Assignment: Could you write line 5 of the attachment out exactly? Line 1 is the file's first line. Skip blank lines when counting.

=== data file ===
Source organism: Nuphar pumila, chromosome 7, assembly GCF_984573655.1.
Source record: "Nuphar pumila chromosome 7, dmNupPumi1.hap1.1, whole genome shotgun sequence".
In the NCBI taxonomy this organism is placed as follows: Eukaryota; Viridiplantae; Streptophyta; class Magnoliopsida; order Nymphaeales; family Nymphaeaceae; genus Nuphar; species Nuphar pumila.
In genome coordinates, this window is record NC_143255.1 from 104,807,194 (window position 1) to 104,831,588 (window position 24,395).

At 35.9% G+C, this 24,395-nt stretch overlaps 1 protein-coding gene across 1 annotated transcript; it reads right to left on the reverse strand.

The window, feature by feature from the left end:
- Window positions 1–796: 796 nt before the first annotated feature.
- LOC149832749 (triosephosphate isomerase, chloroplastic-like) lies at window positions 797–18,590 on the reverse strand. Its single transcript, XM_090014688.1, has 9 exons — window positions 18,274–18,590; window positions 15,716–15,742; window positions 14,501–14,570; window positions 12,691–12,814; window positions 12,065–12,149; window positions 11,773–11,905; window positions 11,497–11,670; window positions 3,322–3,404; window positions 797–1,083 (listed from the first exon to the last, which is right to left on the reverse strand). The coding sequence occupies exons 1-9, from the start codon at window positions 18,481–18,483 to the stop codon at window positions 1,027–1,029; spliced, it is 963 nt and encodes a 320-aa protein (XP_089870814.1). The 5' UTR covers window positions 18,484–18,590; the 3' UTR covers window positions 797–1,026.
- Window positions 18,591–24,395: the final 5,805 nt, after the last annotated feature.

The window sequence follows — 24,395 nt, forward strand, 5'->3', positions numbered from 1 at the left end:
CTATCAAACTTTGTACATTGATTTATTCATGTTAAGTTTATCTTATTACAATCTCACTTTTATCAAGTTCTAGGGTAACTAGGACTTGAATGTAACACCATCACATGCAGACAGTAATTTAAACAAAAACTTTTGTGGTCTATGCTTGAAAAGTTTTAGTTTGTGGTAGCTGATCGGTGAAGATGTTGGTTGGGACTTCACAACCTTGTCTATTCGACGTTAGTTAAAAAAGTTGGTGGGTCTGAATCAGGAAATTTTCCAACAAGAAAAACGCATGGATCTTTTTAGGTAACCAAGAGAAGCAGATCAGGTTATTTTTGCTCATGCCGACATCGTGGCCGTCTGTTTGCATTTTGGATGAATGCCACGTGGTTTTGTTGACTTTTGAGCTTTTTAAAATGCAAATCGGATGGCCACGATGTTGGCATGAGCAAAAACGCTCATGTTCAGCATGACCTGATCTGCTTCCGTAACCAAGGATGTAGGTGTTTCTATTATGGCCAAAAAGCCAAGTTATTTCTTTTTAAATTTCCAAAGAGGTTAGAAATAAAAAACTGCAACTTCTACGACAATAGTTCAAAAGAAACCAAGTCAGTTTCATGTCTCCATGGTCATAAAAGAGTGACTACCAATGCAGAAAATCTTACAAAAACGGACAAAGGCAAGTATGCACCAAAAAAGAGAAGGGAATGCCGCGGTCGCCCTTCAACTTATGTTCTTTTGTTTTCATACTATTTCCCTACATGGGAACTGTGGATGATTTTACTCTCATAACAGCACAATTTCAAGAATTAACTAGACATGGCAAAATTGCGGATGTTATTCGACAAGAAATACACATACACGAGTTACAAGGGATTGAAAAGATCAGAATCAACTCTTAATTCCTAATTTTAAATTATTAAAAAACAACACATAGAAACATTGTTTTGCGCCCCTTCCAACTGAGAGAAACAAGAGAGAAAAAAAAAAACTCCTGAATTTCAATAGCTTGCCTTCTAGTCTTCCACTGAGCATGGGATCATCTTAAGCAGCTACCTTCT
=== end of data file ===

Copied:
At 35.9% G+C, this 24,395-nt stretch overlaps 1 protein-coding gene across 1 annotated transcript; it reads right to left on the reverse strand.